Not that New York City doesn’t have its pockets of that sort of thing [but] that’s exactly what I’m saying. What I was confronted with here—and I’m going to stop short of racism because I think that’s too easy. I think it’s a lack of cultural awareness and a lack of exposure on the part of several people. If I had a dollar for every [cultural assumption]—I think sometimes it’s been innocent. “Oh, it’s a Black woman. Things must be very difficult for you because of x, y and z.” That is a pure cultural assumption. You know nothing about me. I’ve actually had quite a great life, quite a blessed life. I’ve done TV, film and Broadway. I’ve done classical work. I’ve done contemporary work. You know nothing about me. So to project what you think the life of a person is because they are of color, because of your lack of larger exposure, that is culturally insensitive. All of my years in New York City, I’ve encountered a lot of things [like] rude cabbies [laughs] but never, “Gosh, as a Black woman…” I found here that I was being looked to be a spokesperson because there is such a lack of diversity. I think, in many ways, “Let it Flo” is my response of “You think it’s hard? I’m gonna show you just how hard it is but my way.” It’s a response of defiance and laughter.
How can Flo’s legacy influence and push forward the movements of today?
It’s to keep the discourse going. I came out after [Feb. 2] show and there were a bunch of students in the lobby going at it. Three of the girls were talking in very high pitches to two of the young men…One of Flo’s coined phrases is “If men could get pregnant, abortion would be a sacrament.”…One of the guys got really angry at that quote and these young women were saying, “You don’t get it. How could you not understand it? How could you possibly make any comment on our bodies? You can’t imagine what it’s like to have a period every month.” They were just going for it and going for it. I’m not saying it was right. I’m not saying it was wrong. I didn’t say anything. I just stood back and watched as these flushed 21-, 22-, 23-year-old faces talk and get loud. I sat there and said, “This is what I’m talking about. Limitless discourse.” They were actually engaged, like they were punched in the stomach by something. [My mom and I] are huge fans of Rachel Maddow. It’s must-see TV every night. Maddow is in that tradition, asking the questions. We might not get the answers today or tomorrow but I’m going to ask the damn question and I’m going to continue to be the flea in your ear. I’m going to continue to execute, and if that makes me an irritant, if that makes me bothersome, if that makes me crude and rude, so be it.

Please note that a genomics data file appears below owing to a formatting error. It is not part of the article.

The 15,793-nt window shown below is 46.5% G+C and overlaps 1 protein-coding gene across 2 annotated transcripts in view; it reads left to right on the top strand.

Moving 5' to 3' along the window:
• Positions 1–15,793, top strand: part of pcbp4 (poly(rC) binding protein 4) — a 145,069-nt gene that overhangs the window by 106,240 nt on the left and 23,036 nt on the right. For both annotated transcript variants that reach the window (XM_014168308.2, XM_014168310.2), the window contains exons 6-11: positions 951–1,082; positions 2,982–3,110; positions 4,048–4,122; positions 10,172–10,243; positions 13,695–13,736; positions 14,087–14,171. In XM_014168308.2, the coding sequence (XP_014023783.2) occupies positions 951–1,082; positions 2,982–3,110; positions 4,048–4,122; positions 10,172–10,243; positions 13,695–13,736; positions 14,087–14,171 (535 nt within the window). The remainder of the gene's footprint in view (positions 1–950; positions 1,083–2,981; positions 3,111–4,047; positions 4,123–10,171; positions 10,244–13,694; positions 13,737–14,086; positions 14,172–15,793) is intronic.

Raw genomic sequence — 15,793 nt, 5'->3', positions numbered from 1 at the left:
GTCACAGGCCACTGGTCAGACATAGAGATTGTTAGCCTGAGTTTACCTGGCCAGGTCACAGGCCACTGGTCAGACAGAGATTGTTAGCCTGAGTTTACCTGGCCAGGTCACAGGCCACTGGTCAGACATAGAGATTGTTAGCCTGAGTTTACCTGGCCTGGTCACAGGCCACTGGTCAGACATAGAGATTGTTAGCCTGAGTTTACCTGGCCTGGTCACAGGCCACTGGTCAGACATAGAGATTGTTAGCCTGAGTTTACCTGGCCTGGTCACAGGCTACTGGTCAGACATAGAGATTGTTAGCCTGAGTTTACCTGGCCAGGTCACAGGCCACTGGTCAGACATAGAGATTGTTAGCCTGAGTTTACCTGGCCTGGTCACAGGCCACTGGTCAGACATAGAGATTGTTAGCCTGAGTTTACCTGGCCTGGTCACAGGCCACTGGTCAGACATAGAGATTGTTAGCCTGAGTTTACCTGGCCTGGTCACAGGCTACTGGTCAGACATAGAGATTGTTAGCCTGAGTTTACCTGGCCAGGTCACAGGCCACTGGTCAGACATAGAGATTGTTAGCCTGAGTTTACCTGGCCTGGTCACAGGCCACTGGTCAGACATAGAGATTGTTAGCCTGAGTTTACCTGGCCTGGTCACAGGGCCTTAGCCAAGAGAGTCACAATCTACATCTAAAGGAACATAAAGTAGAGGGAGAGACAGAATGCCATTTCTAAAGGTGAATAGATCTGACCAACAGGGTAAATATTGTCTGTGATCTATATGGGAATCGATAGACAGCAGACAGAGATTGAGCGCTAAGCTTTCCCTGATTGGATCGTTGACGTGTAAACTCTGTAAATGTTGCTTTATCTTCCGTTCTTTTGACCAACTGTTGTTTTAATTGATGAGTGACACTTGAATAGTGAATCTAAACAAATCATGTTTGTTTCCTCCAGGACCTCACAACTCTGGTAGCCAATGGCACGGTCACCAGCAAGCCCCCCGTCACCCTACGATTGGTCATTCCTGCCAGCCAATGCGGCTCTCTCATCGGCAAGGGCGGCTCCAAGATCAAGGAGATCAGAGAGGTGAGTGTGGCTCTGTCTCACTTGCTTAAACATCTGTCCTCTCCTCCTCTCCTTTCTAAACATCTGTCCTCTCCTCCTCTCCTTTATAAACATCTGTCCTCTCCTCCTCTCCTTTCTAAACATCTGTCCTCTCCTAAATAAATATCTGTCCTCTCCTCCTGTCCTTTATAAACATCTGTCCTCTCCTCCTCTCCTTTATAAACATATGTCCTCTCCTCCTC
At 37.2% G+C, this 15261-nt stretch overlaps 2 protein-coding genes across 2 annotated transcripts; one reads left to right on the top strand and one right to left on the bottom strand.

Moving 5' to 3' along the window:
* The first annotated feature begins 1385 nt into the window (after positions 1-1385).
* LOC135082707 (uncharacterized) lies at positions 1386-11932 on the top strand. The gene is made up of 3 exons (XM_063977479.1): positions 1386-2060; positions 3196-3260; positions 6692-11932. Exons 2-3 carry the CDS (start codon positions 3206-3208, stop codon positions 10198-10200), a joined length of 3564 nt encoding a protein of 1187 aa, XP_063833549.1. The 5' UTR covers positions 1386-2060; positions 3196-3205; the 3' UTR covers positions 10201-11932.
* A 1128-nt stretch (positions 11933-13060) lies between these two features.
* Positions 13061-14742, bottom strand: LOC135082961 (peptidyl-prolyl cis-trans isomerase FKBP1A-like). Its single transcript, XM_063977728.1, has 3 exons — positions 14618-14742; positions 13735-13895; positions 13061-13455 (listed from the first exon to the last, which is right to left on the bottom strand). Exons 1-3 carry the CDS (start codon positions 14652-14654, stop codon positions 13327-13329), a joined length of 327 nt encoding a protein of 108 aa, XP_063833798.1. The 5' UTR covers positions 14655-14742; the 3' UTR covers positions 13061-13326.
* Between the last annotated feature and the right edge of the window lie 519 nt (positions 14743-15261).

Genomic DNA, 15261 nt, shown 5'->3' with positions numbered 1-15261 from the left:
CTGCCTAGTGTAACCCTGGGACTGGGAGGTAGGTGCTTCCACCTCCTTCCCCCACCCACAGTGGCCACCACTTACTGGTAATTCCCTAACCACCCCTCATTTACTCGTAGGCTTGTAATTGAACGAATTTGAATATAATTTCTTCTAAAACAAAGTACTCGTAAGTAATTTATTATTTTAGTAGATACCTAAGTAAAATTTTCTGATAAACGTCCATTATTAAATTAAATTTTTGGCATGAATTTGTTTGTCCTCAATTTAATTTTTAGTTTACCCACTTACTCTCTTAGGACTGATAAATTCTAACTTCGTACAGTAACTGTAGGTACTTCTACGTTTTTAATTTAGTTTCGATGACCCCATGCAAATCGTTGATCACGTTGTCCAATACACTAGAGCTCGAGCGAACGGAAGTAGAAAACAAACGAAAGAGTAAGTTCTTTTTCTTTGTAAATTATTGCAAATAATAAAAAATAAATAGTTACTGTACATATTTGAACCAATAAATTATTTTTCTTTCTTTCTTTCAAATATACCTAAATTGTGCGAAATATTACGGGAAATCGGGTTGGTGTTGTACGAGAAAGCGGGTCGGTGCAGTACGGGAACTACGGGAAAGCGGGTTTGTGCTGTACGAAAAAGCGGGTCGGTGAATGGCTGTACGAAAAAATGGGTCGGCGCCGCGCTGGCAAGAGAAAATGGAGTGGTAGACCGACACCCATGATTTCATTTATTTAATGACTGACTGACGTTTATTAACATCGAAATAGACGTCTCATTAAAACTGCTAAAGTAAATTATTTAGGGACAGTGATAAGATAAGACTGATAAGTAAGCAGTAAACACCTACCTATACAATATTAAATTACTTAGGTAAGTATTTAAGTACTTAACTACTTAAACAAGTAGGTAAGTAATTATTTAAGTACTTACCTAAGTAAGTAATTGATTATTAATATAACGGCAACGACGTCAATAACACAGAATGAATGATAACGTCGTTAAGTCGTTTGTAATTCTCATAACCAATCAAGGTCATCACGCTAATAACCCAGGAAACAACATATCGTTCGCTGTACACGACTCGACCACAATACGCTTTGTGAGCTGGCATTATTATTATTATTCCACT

What can young women of color learn from Flo?
“To thy own self be true.” To all of her audaciousness, she was true to herself. She was married to a Welshman with a drinking problem. She would say, “Anyone who married a drunk Welshman deserves no sympathy.” She was just so self-deprecating and, yet, she had problems just like everyone else. Why she would elect to get into a co-dependent relationship, she also elected to be a part of an interracial relationship. She said throughout her life, Black men were never really attracted to her. They didn’t find her attractive. They found her too bossy, too this, too that. So she had her own demons. If there is anything young women of color can see in her is someone who is not perfect, who did not see herself as someone [who was] classically attractive, who saw her flaws and, yet, was always steeped in her sexuality, who was audacious, put one foot in front of the other and said, “Let’s go. Whatever this means, let’s go.” I teach acting to sophomores [who are] predominately women…There’s so much [they’re dealing with] and all I do every day is try to encourage and invite a little space of allowance for self-love. If Flo can do that for anyone, regardless of race, creed, color, sexual orientation, then her job would have been worth it. There’s so much right now, especially with social media, so many images, so many things telling young women what they are not, who they are not, what they are lacking, what they could be more of. Flo, who was clearly lacking, [who had issues] that she chose not to address, put her hand on her hip and said, “I’ll deal with that later. In the meantime, F— U—.” [laughs]
That’s my kind of lady.
Yea [laughs]. I just think it’s so needed right now.
Photos by Sheila Peake / Third Photo: Florynce Kennedy/Wikipedia Published on Prince George’s Suite – Monday, February 18, 2013